1 April 2014

Tanzania: Effective Responses to HIV and Aids Addressed in Tanzania

Religious beliefs and traditions in Africa continue to influence the way HIV is spread, especially among young women. There is a great need to understand these issues from a faith-based perspective, so that church leaders may engage in a constructive dialogue to help and support women threatened by the pandemic.

The recent International Training Institute (ITI) on Sexual and Reproductive Health Rights and HIV, held from 16 to 22 March, in Arusha, Tanzania, shed light on these issues. The training was organized by the World YWCA, with active participation from the World Council of Churches (WCC).

Addressing HIV and how it affects women in communities responds to the essence of several statements from the churches on HIV, the WCC's work carried out through its project the Ecumenical HIV and AIDS Initiative in Africa (EHAIA), as well as the World YWCA's commitment to women's rights which prioritized HIV and AIDS among other issues since 1987.

The statements by churches and ecumenical organizations have outlined the key factors that fuel the HIV pandemic, especially among young women. These factors include stigma, discrimination, lack of information and access to Sexual and Reproductive Health (SRH) services and HIV treatment.

Religious beliefs and traditions

One aspect of the situation which was reflected in discussions at the World YWCA training in Arusha was the influence of religious beliefs and traditions.

There are two sets of beliefs, including both "life-giving" and "life-diminishing traditions". In some situations, these traditions restrict women's and girls' access to SRH services and compromise their decision-making abilities. This eventually exposes them to the risk of HIV infection.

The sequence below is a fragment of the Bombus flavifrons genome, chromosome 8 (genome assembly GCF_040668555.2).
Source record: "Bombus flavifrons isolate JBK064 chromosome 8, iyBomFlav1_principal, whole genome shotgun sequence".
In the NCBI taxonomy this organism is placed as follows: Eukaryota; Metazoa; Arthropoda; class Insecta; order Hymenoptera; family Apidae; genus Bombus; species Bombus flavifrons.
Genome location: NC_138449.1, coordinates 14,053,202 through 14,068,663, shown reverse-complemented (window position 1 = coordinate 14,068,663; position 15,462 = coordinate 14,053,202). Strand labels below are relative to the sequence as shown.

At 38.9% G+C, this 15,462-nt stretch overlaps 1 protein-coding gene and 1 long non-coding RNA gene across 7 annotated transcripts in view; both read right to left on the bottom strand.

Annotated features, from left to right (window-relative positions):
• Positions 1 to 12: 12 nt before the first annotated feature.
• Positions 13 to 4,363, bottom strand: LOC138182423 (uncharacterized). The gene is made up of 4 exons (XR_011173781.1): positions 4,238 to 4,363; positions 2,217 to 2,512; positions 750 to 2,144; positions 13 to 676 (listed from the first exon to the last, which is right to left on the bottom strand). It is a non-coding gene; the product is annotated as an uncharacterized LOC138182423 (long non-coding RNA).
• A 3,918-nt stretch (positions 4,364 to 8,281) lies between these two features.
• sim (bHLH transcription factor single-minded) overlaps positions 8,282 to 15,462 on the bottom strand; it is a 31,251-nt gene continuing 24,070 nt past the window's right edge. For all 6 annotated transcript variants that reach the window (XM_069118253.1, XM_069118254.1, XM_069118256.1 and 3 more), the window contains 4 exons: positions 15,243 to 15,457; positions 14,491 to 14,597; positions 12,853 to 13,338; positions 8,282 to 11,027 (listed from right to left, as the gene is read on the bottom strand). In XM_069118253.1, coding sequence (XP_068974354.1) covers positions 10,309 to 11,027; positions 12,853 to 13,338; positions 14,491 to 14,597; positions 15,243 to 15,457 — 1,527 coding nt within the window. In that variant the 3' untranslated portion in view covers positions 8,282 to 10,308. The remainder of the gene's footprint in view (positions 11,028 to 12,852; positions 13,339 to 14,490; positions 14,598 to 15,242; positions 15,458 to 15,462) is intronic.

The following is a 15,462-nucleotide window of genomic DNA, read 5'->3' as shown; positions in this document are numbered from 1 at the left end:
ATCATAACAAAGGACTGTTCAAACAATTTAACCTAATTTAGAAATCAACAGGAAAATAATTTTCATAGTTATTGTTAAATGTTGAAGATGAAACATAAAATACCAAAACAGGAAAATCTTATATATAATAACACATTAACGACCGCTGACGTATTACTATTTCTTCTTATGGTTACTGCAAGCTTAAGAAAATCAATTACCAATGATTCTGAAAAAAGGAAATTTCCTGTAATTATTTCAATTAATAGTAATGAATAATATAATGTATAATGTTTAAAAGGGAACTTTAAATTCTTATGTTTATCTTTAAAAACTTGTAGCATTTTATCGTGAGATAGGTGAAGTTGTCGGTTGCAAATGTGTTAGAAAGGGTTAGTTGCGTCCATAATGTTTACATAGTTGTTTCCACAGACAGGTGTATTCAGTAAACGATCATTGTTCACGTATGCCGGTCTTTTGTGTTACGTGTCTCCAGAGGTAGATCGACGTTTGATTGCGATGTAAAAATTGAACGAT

Silence in the name of traditions is often maintained on matters related to sexuality. There is a pressing need to question such traditions.

In times of HIV and AIDS, it is important to reconsider the traditional definition of family, comprised of a man, woman and children. In order to respond to households headed by grandmothers, single parents or even children themselves, it is critical to consider that HIV in many ways has impacted and changed our socio-religious settings.

Need for dialogue, engaging religious leaders

Discussions at the Arusha training show that dialogue and advocacy are sorely needed to engage religious leaders in formulating effective responses to HIV and AIDS. This is crucial, as most religious leaders do not have the necessary skills and tools to address major crises related to the HIV pandemic.

Religious leaders must create "safe spaces" where HIV-positive children are supported. Such spaces facilitated by the religious leaders can help HIV-positive children to understand the real possibility of becoming teenagers living with the virus, and can bring positive change in prevention messages.

Churches to listen, with love and compassion

Following the Christian conviction that all people are created in the image of God, churches dealing with the HIV and AIDS threat need to listen with love to sexual minorities. Particular attention must be given to bisexuals, who due to stigma and discrimination are often forced to marry. As a result, they end up putting their partners at risk of HIV infection.

The understanding of churches varies in how to address HIV related issues. There are some churches that need to reject a prevailing mindset which declares HIV a curse and a punishment from God. Such a mindset eventually denies people living with HIV, including women and girls, of their basic rights to life, education and SRH services.

* Ayoko Bahun-Wilson works for the EHAIA based in Togo. Sophie Chirongoma, also engaged with EHAIA, is a member of the Circle of Concerned African Women Theologians based in Zimbabwe. They shared these reflections from their participation in the World YWCA training in Tanzania.

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